I found a pea-sized lump under my left arm when I was 34 years old. I had no family history of cancer and had never had any health problems. When I found the lump, I went in for a mammogram. They saw nothing, but I knew something was off, so I asked for a biopsy. Three days later, on a Wednesday, I sat in my surgeon’s office and heard her say “It’s cancer and we need to take it out – soon.”
My options were a mastectomy or a double mastectomy. I had two children under ten so I chose the best fighting option for me – I chose the double mastectomy. And two days later, I had my breasts removed. I met my oncologist shortly after my surgery, and he was very clear.
“Look, they took 19 lymph nodes from your left arm and 14 were involved. Your cancer left the breast area and is in your lymph nodes. I can’t tell you how aggressive to be, but I will do what you want here. I would also suggest you get your affairs in order.”
My husband hugged me, cried and said “I will make sure our kids will always remember you.”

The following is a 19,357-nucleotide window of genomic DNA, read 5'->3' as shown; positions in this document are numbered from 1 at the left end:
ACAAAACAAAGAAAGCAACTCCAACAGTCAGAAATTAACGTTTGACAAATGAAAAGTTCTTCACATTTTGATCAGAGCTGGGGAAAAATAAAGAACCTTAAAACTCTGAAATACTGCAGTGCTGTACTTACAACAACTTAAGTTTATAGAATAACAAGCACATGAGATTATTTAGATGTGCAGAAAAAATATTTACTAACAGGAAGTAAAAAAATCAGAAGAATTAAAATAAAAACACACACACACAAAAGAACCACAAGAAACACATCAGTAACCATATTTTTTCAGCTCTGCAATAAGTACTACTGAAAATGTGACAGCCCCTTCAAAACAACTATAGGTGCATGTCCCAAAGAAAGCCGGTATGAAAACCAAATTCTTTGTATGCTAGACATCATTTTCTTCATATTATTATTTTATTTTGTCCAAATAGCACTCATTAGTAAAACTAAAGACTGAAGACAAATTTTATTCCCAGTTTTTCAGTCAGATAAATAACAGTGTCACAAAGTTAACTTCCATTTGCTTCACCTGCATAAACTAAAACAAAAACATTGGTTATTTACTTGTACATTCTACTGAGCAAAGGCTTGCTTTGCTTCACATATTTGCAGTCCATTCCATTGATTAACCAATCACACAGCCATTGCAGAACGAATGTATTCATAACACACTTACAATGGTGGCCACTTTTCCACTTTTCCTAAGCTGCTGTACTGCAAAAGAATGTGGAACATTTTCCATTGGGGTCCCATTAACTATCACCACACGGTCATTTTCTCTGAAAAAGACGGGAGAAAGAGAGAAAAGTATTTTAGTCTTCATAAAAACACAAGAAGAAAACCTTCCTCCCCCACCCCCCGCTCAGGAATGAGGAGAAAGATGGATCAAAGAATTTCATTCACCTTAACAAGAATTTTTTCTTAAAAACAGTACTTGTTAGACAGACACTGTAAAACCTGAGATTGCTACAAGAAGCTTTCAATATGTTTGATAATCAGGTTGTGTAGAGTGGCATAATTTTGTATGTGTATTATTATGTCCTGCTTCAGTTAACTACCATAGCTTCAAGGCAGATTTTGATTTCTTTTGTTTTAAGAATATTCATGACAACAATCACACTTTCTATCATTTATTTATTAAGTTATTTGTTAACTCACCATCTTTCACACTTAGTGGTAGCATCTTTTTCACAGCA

WHAT?!?! Why were these people so quick to bury me??
I chose aggressive chemo, radiation, tamoxifen, heparin, femara, etc. If my oncologist thought it would help, I tried it. I had to. I had two children depending on me, their mom, to be okay. While I was fighting to stay alive, I lost my breasts, my hair, friends, my husband, and gained a lot of weight. But I also gained strength, and five years later, I went ahead and had reconstruction.
Now, almost 15 years later, I remain NED and have had the privilege of watching my children become adults. My name is Monica, and I am a breast cancer survivor.
This story is intended to convey a personal experience and, because every person’s experience is unique, should not be relied upon as a substitute for professional healthcare advice.